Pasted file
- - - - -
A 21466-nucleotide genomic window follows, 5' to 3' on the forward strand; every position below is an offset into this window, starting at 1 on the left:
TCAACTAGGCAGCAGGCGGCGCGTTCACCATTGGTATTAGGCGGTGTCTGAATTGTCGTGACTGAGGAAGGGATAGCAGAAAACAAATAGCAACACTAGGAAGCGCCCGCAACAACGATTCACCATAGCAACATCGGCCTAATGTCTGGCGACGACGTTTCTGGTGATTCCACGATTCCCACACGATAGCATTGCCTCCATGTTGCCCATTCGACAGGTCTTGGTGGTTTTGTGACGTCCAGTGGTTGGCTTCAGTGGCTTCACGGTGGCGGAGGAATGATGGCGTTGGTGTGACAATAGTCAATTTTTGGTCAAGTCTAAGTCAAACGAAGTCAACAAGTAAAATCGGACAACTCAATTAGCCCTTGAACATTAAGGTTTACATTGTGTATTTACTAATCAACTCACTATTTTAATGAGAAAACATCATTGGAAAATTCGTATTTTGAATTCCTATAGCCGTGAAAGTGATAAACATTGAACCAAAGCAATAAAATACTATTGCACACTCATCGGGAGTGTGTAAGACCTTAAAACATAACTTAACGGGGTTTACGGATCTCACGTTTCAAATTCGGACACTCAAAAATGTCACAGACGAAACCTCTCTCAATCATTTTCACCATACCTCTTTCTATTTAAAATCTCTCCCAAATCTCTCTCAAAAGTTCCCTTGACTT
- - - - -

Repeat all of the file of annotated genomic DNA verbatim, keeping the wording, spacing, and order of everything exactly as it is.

A 21466-nucleotide genomic window follows, 5' to 3' on the forward strand; every position below is an offset into this window, starting at 1 on the left:
TCAACTAGGCAGCAGGCGGCGCGTTCACCATTGGTATTAGGCGGTGTCTGAATTGTCGTGACTGAGGAAGGGATAGCAGAAAACAAATAGCAACACTAGGAAGCGCCCGCAACAACGATTCACCATAGCAACATCGGCCTAATGTCTGGCGACGACGTTTCTGGTGATTCCACGATTCCCACACGATAGCATTGCCTCCATGTTGCCCATTCGACAGGTCTTGGTGGTTTTGTGACGTCCAGTGGTTGGCTTCAGTGGCTTCACGGTGGCGGAGGAATGATGGCGTTGGTGTGACAATAGTCAATTTTTGGTCAAGTCTAAGTCAAACGAAGTCAACAAGTAAAATCGGACAACTCAATTAGCCCTTGAACATTAAGGTTTACATTGTGTATTTACTAATCAACTCACTATTTTAATGAGAAAACATCATTGGAAAATTCGTATTTTGAATTCCTATAGCCGTGAAAGTGATAAACATTGAACCAAAGCAATAAAATACTATTGCACACTCATCGGGAGTGTGTAAGACCTTAAAACATAACTTAACGGGGTTTACGGATCTCACGTTTCAAATTCGGACACTCAAAAATGTCACAGACGAAACCTCTCTCAATCATTTTCACCATACCTCTTTCTATTTAAAATCTCTCCCAAATCTCTCTCAAAAGTTCCCTTGACTT